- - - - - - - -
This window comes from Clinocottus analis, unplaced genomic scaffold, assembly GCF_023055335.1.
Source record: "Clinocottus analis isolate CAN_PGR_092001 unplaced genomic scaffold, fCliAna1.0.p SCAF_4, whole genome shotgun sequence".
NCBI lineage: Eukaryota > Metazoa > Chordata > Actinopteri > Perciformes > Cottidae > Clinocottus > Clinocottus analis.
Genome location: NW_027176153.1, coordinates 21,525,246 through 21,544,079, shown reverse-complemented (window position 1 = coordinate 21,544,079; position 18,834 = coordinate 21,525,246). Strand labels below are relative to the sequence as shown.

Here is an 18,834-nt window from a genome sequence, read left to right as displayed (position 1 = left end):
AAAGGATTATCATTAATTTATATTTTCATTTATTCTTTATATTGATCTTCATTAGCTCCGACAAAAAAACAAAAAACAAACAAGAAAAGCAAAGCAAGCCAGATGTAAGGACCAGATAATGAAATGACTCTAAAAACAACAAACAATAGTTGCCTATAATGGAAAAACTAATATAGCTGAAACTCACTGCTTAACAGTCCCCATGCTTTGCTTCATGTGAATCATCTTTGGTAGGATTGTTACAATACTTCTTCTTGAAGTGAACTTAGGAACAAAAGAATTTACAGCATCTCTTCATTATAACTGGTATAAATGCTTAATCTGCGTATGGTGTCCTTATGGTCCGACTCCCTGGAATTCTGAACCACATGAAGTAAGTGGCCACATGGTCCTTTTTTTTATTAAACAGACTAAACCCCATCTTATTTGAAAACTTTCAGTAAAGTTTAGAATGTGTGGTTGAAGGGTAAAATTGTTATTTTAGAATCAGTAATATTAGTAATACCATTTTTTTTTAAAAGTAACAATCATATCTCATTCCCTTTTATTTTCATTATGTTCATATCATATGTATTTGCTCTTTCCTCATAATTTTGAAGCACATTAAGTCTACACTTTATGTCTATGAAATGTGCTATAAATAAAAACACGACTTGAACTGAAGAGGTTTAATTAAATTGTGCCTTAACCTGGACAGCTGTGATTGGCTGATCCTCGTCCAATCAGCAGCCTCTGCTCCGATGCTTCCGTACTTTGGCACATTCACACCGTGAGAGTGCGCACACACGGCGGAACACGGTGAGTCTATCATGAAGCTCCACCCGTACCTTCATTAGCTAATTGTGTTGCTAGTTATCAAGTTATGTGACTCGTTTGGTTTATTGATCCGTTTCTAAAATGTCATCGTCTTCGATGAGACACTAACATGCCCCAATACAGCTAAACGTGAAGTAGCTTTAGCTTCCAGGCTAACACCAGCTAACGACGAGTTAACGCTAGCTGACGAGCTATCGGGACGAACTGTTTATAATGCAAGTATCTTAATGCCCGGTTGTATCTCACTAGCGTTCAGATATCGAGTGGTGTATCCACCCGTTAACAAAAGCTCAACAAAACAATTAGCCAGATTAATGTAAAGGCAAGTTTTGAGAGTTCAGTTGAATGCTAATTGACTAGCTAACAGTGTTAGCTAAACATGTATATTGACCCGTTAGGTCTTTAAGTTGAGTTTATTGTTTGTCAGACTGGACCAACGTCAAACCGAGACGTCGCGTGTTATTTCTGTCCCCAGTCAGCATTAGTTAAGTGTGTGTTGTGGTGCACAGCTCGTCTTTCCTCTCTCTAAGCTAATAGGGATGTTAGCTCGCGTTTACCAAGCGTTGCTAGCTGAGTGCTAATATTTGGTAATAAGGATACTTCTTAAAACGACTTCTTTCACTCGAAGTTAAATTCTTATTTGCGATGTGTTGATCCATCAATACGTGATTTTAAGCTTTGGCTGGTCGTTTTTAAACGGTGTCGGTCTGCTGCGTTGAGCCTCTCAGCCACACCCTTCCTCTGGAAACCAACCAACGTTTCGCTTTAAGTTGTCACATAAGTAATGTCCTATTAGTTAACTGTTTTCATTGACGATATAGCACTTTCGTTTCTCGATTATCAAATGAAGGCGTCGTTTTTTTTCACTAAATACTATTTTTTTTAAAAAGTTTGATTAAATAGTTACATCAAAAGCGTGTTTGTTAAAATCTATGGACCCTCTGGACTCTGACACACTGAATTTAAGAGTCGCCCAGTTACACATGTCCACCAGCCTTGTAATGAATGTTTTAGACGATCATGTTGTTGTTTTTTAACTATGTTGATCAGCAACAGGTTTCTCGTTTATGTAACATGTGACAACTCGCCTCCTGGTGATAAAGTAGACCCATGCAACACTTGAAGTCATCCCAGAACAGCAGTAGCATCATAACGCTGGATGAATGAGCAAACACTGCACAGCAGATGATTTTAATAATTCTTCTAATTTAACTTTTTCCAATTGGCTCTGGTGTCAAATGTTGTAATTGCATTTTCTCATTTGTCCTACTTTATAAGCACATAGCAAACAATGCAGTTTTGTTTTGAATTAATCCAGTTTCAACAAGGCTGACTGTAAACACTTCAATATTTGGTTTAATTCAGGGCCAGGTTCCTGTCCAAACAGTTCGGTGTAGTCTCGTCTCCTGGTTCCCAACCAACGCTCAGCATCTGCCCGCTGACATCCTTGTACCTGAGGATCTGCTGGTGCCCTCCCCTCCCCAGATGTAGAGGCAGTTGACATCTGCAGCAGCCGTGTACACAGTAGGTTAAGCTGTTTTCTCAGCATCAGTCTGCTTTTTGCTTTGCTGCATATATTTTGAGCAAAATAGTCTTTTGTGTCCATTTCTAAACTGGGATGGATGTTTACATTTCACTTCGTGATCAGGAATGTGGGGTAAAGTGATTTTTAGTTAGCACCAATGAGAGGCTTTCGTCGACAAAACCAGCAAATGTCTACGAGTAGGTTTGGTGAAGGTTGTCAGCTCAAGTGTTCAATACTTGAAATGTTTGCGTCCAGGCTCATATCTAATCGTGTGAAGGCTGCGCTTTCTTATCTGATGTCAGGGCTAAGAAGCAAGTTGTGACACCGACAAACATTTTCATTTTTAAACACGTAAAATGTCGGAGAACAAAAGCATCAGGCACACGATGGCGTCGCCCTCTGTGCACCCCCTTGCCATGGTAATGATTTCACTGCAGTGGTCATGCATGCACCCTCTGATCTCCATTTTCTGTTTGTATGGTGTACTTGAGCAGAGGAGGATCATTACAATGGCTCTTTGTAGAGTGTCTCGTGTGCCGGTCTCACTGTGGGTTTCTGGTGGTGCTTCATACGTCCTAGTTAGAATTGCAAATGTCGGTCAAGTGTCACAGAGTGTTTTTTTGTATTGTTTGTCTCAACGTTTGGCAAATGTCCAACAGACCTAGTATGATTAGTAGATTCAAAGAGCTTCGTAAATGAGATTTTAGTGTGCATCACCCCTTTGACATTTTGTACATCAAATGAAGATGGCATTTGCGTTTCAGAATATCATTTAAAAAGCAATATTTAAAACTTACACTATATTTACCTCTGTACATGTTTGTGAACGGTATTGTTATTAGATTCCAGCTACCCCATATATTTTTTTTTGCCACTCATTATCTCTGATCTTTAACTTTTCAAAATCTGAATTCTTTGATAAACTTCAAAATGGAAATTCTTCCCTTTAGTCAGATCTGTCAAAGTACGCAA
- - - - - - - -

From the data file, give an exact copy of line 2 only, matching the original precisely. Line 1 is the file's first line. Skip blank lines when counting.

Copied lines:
Source record: "Clinocottus analis isolate CAN_PGR_092001 unplaced genomic scaffold, fCliAna1.0.p SCAF_4, whole genome shotgun sequence".